BECKY: The diet that I grew up eating really isn’t that different from the way that I eat now with a few exceptions. My family was really into eating Asian food, especially Japanese and Thai. And with those kinds of food it’s pretty easy to skip the animal products and just have all veggies or use tofu or mushrooms in place of the meat. The only exception I really had trouble with, and I think for a lot of vegans this is true, was cheese. My mom is French, and cheese was definitely a thing in our house. When I first went vegan, vegan cheese was not so good. It kind of tasted nothing like cheese. So I ate a lot of avocado, and I guess I still do. Luckily now there’s all kinds of great vegan cheese options, and I’ve never felt deprived.
CADRY: Is your husband vegan, and how does that affect your relationship?
BECKY: My husband is not vegan, and this is something folks actually ask me about a lot, kind of having an omnivore/vegan household. Honestly, it’s really not a big issue for us. He likes my cooking. So when I cook supper, he eats a vegan meal. And if we order in, then I’ll get something vegan, and he’ll get whatever he wants. Maybe a steak. But often he’ll get, you know, the tofu dish also. The other thing that we like to do a lot is grill. He’s really into grilling. And he bought a grill that has a couple of tiers, and there’s a section for veggies and the stuff I’m gonna eat. And he has a section for the meat that he’s gonna eat. I really think it’s just like anything else in a marriage. You know, you just compromise. My husband respects me and my choices, and I respect him. And you know, being vegan is part of who I am, but it’s not my whole identity. It’s just a way of making choices that feels right to me, and he respects that.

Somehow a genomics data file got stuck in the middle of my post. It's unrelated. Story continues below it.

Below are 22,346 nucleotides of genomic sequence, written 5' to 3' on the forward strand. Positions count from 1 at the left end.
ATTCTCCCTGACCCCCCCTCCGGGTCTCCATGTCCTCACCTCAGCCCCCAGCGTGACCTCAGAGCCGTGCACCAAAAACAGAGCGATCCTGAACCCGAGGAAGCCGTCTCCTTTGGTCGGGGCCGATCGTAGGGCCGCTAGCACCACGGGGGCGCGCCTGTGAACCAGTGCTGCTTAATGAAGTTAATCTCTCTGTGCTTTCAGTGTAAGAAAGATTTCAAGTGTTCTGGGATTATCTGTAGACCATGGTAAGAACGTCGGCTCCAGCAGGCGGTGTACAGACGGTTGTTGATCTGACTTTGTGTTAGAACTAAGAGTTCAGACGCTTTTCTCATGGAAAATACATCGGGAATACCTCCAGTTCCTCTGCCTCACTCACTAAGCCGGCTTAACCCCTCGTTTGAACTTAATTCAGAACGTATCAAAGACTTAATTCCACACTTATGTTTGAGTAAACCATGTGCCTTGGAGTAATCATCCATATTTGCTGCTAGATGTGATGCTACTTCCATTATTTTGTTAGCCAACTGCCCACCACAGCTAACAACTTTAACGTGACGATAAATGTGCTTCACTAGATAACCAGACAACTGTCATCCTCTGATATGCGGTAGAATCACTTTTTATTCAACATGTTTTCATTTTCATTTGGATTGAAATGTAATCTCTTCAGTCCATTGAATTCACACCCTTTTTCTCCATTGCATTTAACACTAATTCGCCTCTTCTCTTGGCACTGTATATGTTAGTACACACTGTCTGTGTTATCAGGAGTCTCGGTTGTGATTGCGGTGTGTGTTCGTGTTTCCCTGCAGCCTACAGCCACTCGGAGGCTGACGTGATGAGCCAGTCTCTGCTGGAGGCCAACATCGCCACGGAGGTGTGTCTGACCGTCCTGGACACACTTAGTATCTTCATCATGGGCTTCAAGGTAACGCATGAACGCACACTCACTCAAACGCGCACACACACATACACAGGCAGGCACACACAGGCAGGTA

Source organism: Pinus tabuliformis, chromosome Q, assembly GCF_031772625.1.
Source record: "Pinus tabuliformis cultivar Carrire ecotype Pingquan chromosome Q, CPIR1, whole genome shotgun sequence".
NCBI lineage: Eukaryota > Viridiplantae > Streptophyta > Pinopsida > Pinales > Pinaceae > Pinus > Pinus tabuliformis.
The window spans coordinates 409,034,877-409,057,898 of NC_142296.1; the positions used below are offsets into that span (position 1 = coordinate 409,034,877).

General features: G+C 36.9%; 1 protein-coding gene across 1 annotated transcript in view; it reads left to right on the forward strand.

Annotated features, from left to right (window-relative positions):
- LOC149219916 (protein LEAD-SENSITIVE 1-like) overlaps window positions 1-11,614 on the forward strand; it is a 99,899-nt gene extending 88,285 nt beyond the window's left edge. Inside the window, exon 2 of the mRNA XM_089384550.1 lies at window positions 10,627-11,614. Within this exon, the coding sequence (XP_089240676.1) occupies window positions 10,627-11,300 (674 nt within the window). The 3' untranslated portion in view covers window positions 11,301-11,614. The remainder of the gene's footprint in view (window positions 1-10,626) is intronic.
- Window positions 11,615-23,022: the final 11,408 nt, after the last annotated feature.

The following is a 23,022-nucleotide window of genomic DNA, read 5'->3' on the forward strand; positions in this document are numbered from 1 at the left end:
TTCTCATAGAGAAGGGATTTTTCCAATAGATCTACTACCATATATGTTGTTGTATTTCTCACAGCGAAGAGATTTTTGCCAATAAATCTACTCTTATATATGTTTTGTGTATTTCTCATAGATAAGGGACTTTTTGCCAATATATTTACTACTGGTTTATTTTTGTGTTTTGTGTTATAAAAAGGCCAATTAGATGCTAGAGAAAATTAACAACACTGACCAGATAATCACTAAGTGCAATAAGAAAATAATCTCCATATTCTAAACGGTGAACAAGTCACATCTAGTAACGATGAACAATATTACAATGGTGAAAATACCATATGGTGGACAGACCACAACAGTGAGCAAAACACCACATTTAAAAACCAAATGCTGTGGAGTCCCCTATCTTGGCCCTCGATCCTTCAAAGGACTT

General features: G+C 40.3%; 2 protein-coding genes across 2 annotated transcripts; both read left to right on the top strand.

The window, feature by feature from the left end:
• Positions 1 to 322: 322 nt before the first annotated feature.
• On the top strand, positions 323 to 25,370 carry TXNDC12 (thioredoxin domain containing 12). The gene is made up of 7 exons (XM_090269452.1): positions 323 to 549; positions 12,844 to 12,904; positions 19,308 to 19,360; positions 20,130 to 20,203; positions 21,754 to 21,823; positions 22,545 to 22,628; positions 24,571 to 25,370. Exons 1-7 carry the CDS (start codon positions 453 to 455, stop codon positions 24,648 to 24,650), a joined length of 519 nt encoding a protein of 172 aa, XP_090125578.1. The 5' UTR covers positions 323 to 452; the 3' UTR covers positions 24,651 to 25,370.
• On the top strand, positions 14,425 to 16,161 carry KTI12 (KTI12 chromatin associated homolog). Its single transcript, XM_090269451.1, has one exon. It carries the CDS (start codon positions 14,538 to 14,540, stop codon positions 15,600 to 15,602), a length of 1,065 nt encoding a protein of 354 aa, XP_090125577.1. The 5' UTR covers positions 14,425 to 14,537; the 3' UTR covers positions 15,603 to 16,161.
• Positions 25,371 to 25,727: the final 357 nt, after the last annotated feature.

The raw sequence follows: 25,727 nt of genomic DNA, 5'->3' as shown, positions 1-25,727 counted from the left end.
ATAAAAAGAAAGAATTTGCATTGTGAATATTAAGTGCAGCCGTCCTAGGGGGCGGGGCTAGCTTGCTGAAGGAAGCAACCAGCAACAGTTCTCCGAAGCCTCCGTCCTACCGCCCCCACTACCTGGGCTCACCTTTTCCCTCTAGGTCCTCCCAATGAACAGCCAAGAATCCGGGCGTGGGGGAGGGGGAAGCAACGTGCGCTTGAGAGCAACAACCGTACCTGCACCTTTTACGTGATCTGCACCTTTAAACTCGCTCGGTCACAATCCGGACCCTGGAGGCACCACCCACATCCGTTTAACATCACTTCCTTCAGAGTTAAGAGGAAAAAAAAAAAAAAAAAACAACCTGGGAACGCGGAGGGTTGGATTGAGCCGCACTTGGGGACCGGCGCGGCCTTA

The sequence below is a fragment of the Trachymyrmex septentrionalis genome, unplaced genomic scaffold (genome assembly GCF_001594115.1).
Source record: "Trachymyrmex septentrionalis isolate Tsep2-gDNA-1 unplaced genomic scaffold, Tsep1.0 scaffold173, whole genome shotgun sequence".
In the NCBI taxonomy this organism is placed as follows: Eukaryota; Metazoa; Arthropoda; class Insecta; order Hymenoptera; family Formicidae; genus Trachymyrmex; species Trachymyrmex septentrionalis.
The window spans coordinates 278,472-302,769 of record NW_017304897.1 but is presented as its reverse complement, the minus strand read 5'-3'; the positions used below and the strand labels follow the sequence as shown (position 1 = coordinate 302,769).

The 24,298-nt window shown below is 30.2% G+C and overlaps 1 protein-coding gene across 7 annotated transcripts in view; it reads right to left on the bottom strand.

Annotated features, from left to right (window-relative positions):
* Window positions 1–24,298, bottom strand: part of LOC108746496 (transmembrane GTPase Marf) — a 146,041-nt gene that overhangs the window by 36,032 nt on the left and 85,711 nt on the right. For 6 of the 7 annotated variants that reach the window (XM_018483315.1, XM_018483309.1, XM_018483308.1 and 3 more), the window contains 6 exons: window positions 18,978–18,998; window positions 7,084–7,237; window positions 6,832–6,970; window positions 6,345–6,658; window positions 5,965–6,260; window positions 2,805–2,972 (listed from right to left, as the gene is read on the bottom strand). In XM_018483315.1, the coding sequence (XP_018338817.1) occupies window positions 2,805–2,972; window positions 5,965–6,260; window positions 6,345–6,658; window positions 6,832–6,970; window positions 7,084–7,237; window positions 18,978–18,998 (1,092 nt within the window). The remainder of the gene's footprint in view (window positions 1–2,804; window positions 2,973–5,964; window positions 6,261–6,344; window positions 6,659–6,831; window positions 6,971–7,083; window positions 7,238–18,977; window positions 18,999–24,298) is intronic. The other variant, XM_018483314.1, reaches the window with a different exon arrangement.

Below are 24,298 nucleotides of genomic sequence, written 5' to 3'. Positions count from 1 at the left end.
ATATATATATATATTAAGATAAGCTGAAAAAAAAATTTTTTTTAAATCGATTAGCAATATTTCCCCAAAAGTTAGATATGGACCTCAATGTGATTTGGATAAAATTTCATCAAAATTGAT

CADRY: It seems like there’s a really awesome vegan community in Atlanta. What do you think is the best thing about being vegan where you live?
BECKY: The best thing about being vegan in Atlanta is that there’s an awesome vegan community here. There are some great vegan food bloggers around like Ketty, who you talked to earlier this month for The V List. And there’s also just a ton of vegan food options. Within a mile of my house there are two totally vegan restaurants, La Dolce Vegan and Joe Bakery, which has a vegan sandwich counter inside called Glutenfleischers. I’m also ten minutes from Revolution Donuts, which offers vegan donut options. And there are a ton of other veggie places that either deliver to my house or are like within a fifteen, twenty minute drive. You might not think that a city in the deep South could be vegan friendly, but Atlanta is kind of a wonderland of vegan food.
CADRY: Do you have a favorite dish that you’ve veganized?
BECKY: One of my favorite dishes that I’ve ever veganized is shepherd’s pie. I partly like it, because it’s super easy and kind of comfort food-y, you know. But it’s also nostalgic for me. I first had shepherd’s pie at Cranks, a vegetarian restaurant in London, 20 years ago when I went there with my family. And it really stuck with me so much so that when I finally was cooking for myself in college and after college it became one of the staple dishes that I made.
CADRY: Thanks, Becky, for coming on today. It was great seeing you.
BECKY: Thank you so much for having me, Cadry. It was a lot of fun.
CADRY: Thanks for tuning in. We’ll see you next time.